What is the purpose of dialogue in Lebanon?

What is the point of the dialogue that has been ongoing for more than a year now between the Future Movement and Hezbollah, or the point of the expanded national dialogue sessions? What is the point of all that amid the presence of the Resistance Brigades – a militant group affiliated with Hezbollah – which consists of some 50,000 members, almost the same number as Lebanese army personnel?

We will not say more than what Interior Minister Nohad al-Machnouq said when he described the Resistance Brigades as the brigades of strife and occupation. What is the purpose of organizing, arming and deploying its members across Lebanon? Is there legitimacy or legality to the Resistance Brigades?

Let us assume that resistance against Israel called for legislating resistance within consecutive governments. What about the Resistance Brigades, which is being used to impose well-known sectarian and partisan orientations on others for the purpose of taming them and completely controlling Lebanon by intimidation and the power of arms? People are asking where the state, army, security institutions and ministries are amid all this.

It is a shock that dialogue between Hezbollah and the Future Movement is ongoing without knowing what it has achieved or what it will achieve, while the Resistance Brigades is expanding

Nayla Tueni

Delayed response

Why do they only speak out or take a stance after it is too late? Where was everyone following the devastating events of May 7, 2008? What have they done to address the dangerous consequences, and the fact that arms used to resist Israel were used locally to incite sectarian strife? These events have led to sectarian divisions from which Lebanon still suffers today.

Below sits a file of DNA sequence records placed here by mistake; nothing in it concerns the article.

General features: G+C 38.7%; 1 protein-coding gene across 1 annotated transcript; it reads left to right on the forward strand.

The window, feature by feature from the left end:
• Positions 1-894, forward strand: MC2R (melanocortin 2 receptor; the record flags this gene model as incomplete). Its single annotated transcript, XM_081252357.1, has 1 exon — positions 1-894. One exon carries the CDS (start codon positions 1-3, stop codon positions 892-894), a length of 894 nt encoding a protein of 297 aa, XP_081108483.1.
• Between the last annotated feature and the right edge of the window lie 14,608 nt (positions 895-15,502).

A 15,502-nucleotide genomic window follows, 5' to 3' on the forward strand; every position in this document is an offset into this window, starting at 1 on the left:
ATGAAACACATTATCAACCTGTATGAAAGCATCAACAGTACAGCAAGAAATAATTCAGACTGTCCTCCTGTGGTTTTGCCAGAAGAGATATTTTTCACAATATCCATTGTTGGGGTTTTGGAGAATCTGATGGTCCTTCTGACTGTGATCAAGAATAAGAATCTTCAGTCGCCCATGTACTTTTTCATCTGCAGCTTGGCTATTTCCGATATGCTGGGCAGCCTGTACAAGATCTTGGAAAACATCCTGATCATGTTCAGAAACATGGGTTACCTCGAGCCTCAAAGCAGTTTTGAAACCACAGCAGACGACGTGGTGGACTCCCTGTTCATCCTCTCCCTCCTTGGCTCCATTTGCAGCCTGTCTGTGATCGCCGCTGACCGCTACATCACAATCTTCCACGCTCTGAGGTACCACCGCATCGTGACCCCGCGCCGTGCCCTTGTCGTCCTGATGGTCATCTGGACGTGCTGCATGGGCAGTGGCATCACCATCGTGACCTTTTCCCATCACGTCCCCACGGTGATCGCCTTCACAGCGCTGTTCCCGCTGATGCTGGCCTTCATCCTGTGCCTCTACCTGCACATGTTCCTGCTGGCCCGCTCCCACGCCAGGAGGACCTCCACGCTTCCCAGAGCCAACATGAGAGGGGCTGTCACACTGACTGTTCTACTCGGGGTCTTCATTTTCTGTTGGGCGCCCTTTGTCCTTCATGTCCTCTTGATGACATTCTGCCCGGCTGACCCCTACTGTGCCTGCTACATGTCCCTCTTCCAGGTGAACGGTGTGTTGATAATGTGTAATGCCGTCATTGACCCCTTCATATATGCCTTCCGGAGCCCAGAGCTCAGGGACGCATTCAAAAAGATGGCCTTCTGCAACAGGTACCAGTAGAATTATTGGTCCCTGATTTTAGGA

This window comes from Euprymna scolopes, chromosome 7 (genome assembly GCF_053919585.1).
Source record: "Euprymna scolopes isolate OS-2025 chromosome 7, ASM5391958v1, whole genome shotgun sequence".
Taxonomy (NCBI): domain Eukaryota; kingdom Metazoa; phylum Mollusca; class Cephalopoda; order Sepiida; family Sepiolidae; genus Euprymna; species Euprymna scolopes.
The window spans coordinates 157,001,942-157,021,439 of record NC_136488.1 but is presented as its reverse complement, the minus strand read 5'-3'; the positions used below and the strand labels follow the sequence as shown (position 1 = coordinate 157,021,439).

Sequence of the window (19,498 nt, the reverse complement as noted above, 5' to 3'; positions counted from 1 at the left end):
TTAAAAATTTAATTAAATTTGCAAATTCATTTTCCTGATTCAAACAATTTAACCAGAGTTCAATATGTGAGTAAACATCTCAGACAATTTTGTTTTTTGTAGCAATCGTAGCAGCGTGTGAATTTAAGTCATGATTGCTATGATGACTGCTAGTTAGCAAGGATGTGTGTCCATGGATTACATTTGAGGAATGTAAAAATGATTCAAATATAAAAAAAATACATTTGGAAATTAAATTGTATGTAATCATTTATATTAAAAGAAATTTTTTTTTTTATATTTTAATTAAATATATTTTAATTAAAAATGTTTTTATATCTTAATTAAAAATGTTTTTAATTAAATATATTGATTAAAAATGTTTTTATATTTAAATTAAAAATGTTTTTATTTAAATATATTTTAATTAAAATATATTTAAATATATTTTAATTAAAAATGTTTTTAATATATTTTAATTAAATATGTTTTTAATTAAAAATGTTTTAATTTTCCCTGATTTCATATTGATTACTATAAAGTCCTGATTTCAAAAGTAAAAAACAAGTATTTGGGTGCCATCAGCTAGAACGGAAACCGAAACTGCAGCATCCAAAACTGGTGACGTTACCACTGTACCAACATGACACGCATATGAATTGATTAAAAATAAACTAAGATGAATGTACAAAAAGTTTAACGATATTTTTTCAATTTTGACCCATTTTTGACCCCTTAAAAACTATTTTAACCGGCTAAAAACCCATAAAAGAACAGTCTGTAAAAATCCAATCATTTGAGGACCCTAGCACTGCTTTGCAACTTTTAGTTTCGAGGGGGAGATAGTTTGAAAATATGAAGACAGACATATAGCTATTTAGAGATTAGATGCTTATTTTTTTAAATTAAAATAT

If the deployment of these brigades in the reported magnitude is true, this is a shock to everyone. However, more shocking is that dialogue between Hezbollah and the Future Movement is ongoing without knowing what it has achieved or what it will achieve, while the Resistance Brigades is expanding.

This article was first published in an-Nahar on Aug. 22, 2016.
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Nayla Tueni is one of the few elected female politicians in Lebanon and of the two youngest. She became a member of parliament in 2009 and following the assassination of her father, Gebran, she is currently a member of the board and Deputy General Manager of Lebanon’s leading daily, Annahar. Prior to her political career, Nayla had trained, written in and managed various sections of Annahar, where she currently has a regular column. She can be followed on Twitter @NaylaTueni
 

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Last Update: Wednesday, 20 May 2020 KSA 09:49 - GMT 06:49
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